Vascular Plants of North Carolina
Account for Common Wild Quinine - Parthenium integrifolium   L.
Members of Asteraceae:
Members of Parthenium with account distribution info or public map:
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Section 6 » Order Asterales » Family Asteraceae
DistributionThroughout the Piedmont and the lower Mountains; also over most the Coastal Plain, but absent in the coastal region. The var. mabryanum is found mainly in the Sandhills region, as well as part of the eastern Coastal Plain and lower Piedmont.

CT to MN, south to GA and TX.
AbundanceCommon across the Piedmont and much of the western Coastal Plain, including the Sandhills; fairly common in the lower Mountains, but nearly absent in the northern counties. The var. mabryanum is locally fairly common to common in the Sandhills, but less so elsewhere.
HabitatDry to mesic soils of margins and openings in oak-hickory and pine-oak-hickory woodlands, rock outcrops, clearings, powerlines, and roadsides. The var. mabryanum is typically found in sandy pine-oak woodlands, especially responding favorably to fire.
PhenologyFlowering and fruiting late May-October, but most often flowers in early summer. Flowers strongly following fire.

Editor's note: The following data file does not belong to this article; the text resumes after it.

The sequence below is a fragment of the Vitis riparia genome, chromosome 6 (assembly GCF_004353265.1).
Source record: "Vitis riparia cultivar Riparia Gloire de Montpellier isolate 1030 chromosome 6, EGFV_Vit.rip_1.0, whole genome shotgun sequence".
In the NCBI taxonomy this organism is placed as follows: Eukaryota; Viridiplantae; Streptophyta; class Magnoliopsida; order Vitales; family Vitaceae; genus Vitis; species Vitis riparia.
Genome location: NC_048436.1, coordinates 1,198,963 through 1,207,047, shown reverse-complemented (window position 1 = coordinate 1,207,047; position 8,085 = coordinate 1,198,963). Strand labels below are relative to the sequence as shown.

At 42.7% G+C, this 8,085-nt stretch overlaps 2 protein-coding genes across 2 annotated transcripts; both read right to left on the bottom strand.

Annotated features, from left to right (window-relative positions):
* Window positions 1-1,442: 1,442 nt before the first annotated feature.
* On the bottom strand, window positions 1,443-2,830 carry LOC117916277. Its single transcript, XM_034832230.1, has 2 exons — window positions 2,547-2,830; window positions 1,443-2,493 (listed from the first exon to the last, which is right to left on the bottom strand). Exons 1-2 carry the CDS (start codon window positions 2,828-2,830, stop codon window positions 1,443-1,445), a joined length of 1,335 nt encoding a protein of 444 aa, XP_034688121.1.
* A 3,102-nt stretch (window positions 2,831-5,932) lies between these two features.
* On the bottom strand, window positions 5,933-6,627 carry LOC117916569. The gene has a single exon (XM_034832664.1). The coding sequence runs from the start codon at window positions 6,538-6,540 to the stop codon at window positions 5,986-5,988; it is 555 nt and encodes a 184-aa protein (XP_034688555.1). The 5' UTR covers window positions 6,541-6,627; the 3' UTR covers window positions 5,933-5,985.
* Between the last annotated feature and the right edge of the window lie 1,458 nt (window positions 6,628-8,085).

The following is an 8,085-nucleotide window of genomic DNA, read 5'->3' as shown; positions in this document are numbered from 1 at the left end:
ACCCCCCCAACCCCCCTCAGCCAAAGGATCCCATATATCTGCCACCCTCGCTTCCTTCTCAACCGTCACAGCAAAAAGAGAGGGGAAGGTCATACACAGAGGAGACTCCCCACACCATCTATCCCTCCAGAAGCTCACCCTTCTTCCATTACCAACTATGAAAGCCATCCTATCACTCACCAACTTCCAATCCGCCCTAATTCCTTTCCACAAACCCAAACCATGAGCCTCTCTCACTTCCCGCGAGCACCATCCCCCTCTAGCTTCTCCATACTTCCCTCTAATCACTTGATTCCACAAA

IdentificationPlants grow 1.5-3 feet tall from a thickened rootstock. Basal leaves are much the largest, ovate, long-stalked, but stem leaves are short-stalked to sessile. Stems are smooth or very short hairy (hairs less than 1 mm long). Leaf surfaces are somewhat rough to smooth. It closely resembles the rather rare Glade Wild Quinine (P. auriculatum), but the whole plant in the common species is a purer green color (vs. army olive-green), stem hairs shorter (vs. hairs 1-3 mm long), and leaf texture much less coarse (scabrous). The somewhat distinctive var. mabryanum resembles the nominate variety, but is shorter in stature, has smaller and narrower leaves, and fewer heads per plant (see Weakley [2018] for a key). Some plants have leaves with lobed or undulate margins; these are simply a growth form localized to the Sandhills, and intermediates are commonly found.
Taxonomic CommentsThe var. henryanum of some floras is included in var. integrifolium. As noted above, this species consists of two distinct varieties in the state, the widespread nominate one and the more restricted var. mabryanum.

Other Common Name(s)The species is typically named just as Wild Quinine, but that is not suitable, as the other species in NC is named as Glade Wild Quinine. At times named as American Feverfew.
State RankS5
Global RankG5
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B.A. SorrieHoke County, 2015, Calloway Preserve NE of NC 211. HokePhoto_natural
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